There is no doubt that design and cost associated with office lighting can be significant – but as a general rule it is a small sum compared with the human centred costs – wages, welfare, insurance, furniture and so forth.
So why on earth do so many companies skimp on lighting – to the physical detriment of their people?
Good lighting pays dividends
Office lighting design is very tightly constrained by legislation and guidance from both the UK and EC – well that is the theory – but it doesn’t stop the frequent installation of obsolete garbage that is really really bad for the people working under it.
Anyone who has met me and endured one of my wonderful lighting presentations will know that this is something of a “topic” for me and I can wax lyrical on the evils of CAT2 lighting for ever.
CAT2 fittings are those aluminium “egg crate” louvre monstrosities (sample below) which arose in the 80’s to protect the eyes of desk-bound workers from reflection.
They are obsolete but remain the default for the terminally unimaginative. The picture above was taken this year (2018) – what a mess and what a horrid environment to work in.
C’mon guys – make your own minds up about this stuff – it is important.
Take a typical square office measuring 120m2 operating 10 hours a day 5 days a week on manual controls.
The CAT2 (4x18W) is installed in a 2.4m x 1.8 grid (which is generous – I have seen much tighter spacing) – so there are 30 fittings in total.
30 fittings each 82W = 2.46kW x 10-hr x 5-days x 50-weeks = 6,150kWh/year in electricity to illuminate this space.
Replacing these fittings with simple 36W LED panels will reduce the office lighting installation to 22 panels.
22 panels at 36W each = 792W x 10-hr x 5-days x 50-weeks = 1,980kW/year to illuminate the same space.
Not exactly rocket science to see that this offers 4,170kWh/year saving which is likely to be worth at least £500/year and probably rather more than that.
22 LED panels at £30 each (and that’s being conservative as they are available cheaper) will cost £660 = payback inside 1.5 years from energy savings alone.
So why are we still seeing offices lit with obsolete CAT2 fluorescents? Frankly I don’t know – I just keep banging on doors trying to make clients see the light (haha).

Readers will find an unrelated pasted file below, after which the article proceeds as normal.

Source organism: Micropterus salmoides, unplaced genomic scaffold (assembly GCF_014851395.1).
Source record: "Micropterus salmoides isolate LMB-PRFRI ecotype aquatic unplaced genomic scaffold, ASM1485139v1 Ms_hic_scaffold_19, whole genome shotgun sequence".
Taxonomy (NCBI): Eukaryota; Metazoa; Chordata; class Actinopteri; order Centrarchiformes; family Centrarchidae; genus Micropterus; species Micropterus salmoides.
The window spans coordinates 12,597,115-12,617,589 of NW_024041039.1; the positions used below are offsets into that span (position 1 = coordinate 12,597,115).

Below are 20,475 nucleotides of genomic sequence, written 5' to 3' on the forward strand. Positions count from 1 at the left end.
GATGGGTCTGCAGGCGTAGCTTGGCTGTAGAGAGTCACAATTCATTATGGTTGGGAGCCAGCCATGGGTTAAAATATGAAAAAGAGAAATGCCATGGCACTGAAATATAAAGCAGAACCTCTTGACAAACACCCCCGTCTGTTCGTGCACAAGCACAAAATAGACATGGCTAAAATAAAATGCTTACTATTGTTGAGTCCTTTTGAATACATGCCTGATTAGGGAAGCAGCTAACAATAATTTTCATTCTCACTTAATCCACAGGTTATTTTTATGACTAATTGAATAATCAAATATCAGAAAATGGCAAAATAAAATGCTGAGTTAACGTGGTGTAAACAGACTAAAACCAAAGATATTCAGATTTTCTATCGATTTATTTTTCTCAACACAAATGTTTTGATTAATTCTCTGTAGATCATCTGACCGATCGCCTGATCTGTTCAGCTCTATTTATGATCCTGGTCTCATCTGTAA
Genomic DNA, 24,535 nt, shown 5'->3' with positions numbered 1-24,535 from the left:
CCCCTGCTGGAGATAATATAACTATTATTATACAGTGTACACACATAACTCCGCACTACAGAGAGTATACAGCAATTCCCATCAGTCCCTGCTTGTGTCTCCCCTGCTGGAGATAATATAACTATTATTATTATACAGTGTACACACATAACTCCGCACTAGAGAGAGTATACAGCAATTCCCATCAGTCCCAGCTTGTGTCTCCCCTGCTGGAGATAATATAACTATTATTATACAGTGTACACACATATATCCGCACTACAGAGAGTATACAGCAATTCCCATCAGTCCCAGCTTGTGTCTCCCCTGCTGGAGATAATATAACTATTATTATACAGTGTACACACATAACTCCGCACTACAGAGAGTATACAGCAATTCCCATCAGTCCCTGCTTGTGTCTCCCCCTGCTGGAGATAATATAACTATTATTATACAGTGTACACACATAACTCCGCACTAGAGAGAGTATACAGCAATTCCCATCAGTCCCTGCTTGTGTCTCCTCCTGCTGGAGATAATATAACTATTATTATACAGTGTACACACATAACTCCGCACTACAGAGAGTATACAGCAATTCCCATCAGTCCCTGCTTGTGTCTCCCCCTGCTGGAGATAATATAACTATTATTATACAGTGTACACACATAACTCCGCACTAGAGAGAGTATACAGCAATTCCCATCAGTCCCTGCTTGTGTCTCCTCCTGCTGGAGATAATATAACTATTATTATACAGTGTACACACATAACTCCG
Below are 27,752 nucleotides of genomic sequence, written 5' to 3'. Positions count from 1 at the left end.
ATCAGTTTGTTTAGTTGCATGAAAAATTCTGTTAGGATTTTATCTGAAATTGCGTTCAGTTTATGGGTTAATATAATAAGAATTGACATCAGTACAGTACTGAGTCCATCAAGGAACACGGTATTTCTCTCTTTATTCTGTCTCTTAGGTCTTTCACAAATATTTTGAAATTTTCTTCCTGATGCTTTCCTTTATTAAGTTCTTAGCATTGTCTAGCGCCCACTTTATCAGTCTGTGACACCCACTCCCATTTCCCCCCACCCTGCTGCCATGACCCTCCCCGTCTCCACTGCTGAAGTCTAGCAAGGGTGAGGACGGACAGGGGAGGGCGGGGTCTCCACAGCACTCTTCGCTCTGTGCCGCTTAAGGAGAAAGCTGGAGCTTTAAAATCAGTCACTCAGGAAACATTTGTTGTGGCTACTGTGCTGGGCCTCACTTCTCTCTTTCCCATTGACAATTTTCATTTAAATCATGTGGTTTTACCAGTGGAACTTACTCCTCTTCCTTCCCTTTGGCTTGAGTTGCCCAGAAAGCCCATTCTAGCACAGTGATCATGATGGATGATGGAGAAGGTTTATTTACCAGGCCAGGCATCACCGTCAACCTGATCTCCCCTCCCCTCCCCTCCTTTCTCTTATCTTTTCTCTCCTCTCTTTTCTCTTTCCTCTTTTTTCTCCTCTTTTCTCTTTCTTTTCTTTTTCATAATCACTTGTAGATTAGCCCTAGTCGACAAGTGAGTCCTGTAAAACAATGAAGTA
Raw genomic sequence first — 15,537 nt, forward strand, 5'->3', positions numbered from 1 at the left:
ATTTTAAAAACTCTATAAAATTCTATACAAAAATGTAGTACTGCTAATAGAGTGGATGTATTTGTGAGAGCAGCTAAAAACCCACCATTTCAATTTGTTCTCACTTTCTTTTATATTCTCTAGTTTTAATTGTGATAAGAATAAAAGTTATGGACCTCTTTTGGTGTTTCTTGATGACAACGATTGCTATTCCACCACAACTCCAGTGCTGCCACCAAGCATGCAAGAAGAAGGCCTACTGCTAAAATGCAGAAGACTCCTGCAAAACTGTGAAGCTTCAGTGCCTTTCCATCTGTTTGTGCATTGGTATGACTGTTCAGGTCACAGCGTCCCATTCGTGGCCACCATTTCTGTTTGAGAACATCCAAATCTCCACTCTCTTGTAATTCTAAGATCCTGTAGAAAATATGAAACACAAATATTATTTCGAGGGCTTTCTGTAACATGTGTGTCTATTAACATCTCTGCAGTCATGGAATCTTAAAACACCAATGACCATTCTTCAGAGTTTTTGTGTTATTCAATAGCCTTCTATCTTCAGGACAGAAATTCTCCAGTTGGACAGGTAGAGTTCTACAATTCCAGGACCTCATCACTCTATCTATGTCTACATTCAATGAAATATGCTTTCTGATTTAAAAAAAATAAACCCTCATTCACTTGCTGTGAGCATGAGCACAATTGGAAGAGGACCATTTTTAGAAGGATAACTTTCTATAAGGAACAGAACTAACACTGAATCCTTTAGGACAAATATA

Now obviously I have grossly simplified matters here. Office lighting requires design and consideration for the occupants of the treated space.
That is where I come in folks – in my capacity as an Energy Consultant I have trained in the use of RELUX which is free lighting design software – producing professional designs as below.
This software allows me to input the details of fittings from all of the major manufacturers which means that you are assured of an impartial and independent design.
I do not work for any manufacturer / supplier. I have no commercial axe to grind.
Once I have found you the right fitting and the most appropriate layout we can talk about Project Management.
People-Centric Office Lighting
This is one of my high horse moments so fair warning.
I believe that office lighting is about people and not just money. My advice is to engage with a designer / supplier who puts people above all else when it comes to creating a lighting scheme.
What do people need most from office lighting?
Visual Comfort – lighting that is as close to daylight as possible – it is just one of those basic physiological things.
We humans tend to respond favourably to natural daylight during the working day.
Now I do recognise that this is slightly contentious and some folks seem to baulk at the use of daylight fittings in their workspace.
“It’s too cold” “It’s too blue” “It gives me a headache” “It makes my eyes hurt” – sorry but that is just a complete load of drivel – in my opinion.
Some people just like to moan and object to anything without actually experiencing it first.
In a modern working environment where there are desks for people to sit and write stuff, read stuff and play on their computers I recommend high colour temperature (5,600-6000K).
This is very close to natural daylight – it is sometimes called “full spectrum”.
Interestingly (well I like the ‘sciency’ bit) this cool light has been shown to suppress the hormone melatonin (sleep regulator) and enhance cognitive processes making people more productive and generally happier – especially children – note to teacher. As a general rule the closer artificial light is to natural daylight the more it supports normal biological well-being.
We humans need daylight for vision, psychology and health.
Particularly here in the UK and Scotland many workplaces have insufficient natural daylight for the overall well-being of the occupants.
For this reason I generally specify daylight colour lighting for many working applications – offices, education, healthcare, workshops etc.
There are implications to not paying heed to the quality of office lighting
Bad lighting can stimulate your body to produce hormones that try to send you to sleep, slow your body down and leave you feeling tired and irritable.
Matching the quality of natural daylight means that visual tasks will become much easier. Colours will be clearly defined and the clarity of objects vastly improved.
Engage me to design your workplace lighting and I will work with your people (surely your greatest asset) to create a pleasing environment – delivering a lighting system that complies with the latest guidance, consumes as little energy as possible and provides good control.
These days we don’t just stick in 500-lux on the desk either!
Office lighting must be serve all of varied tasks your people undertake and 370-380 lux most often provides the ideal balance between desk and screen.
Here are just a few examples of projects I have been involved with over the past few years.